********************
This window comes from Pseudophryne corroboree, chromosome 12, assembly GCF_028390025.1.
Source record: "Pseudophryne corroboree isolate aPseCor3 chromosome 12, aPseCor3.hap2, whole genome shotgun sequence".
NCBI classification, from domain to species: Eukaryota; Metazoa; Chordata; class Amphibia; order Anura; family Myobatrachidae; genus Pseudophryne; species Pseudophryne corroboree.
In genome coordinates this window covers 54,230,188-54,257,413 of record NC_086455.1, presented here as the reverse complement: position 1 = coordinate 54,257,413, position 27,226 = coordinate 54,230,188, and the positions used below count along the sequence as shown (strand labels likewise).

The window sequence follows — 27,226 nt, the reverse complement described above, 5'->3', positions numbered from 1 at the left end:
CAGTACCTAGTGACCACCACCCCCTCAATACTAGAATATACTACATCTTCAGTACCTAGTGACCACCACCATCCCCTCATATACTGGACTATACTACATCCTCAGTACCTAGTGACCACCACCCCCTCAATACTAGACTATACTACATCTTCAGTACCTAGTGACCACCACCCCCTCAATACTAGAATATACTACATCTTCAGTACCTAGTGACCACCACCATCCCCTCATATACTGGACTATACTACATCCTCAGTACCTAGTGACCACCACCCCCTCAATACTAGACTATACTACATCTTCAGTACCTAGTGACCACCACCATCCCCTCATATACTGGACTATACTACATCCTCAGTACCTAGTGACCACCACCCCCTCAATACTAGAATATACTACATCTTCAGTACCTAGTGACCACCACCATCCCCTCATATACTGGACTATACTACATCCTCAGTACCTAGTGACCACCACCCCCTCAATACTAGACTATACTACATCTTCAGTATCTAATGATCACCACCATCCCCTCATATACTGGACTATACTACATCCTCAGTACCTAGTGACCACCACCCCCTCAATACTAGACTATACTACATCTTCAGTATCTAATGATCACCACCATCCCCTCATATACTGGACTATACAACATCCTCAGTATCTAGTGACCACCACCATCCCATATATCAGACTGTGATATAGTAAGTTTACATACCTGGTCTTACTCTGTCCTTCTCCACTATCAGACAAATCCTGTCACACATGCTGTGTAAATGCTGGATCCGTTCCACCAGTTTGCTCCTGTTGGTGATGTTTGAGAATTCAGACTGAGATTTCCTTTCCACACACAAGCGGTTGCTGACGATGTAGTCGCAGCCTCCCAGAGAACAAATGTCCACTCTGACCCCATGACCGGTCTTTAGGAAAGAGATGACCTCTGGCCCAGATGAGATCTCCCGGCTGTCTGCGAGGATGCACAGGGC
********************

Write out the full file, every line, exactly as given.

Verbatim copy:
This window comes from Pseudophryne corroboree, chromosome 12, assembly GCF_028390025.1.
Source record: "Pseudophryne corroboree isolate aPseCor3 chromosome 12, aPseCor3.hap2, whole genome shotgun sequence".
NCBI classification, from domain to species: Eukaryota; Metazoa; Chordata; class Amphibia; order Anura; family Myobatrachidae; genus Pseudophryne; species Pseudophryne corroboree.
In genome coordinates this window covers 54,230,188-54,257,413 of record NC_086455.1, presented here as the reverse complement: position 1 = coordinate 54,257,413, position 27,226 = coordinate 54,230,188, and the positions used below count along the sequence as shown (strand labels likewise).

The window sequence follows — 27,226 nt, the reverse complement described above, 5'->3', positions numbered from 1 at the left end:
CAGTACCTAGTGACCACCACCCCCTCAATACTAGAATATACTACATCTTCAGTACCTAGTGACCACCACCATCCCCTCATATACTGGACTATACTACATCCTCAGTACCTAGTGACCACCACCCCCTCAATACTAGACTATACTACATCTTCAGTACCTAGTGACCACCACCCCCTCAATACTAGAATATACTACATCTTCAGTACCTAGTGACCACCACCATCCCCTCATATACTGGACTATACTACATCCTCAGTACCTAGTGACCACCACCCCCTCAATACTAGACTATACTACATCTTCAGTACCTAGTGACCACCACCATCCCCTCATATACTGGACTATACTACATCCTCAGTACCTAGTGACCACCACCCCCTCAATACTAGAATATACTACATCTTCAGTACCTAGTGACCACCACCATCCCCTCATATACTGGACTATACTACATCCTCAGTACCTAGTGACCACCACCCCCTCAATACTAGACTATACTACATCTTCAGTATCTAATGATCACCACCATCCCCTCATATACTGGACTATACTACATCCTCAGTACCTAGTGACCACCACCCCCTCAATACTAGACTATACTACATCTTCAGTATCTAATGATCACCACCATCCCCTCATATACTGGACTATACAACATCCTCAGTATCTAGTGACCACCACCATCCCATATATCAGACTGTGATATAGTAAGTTTACATACCTGGTCTTACTCTGTCCTTCTCCACTATCAGACAAATCCTGTCACACATGCTGTGTAAATGCTGGATCCGTTCCACCAGTTTGCTCCTGTTGGTGATGTTTGAGAATTCAGACTGAGATTTCCTTTCCACACACAAGCGGTTGCTGACGATGTAGTCGCAGCCTCCCAGAGAACAAATGTCCACTCTGACCCCATGACCGGTCTTTAGGAAAGAGATGACCTCTGGCCCAGATGAGATCTCCCGGCTGTCTGCGAGGATGCACAGGGC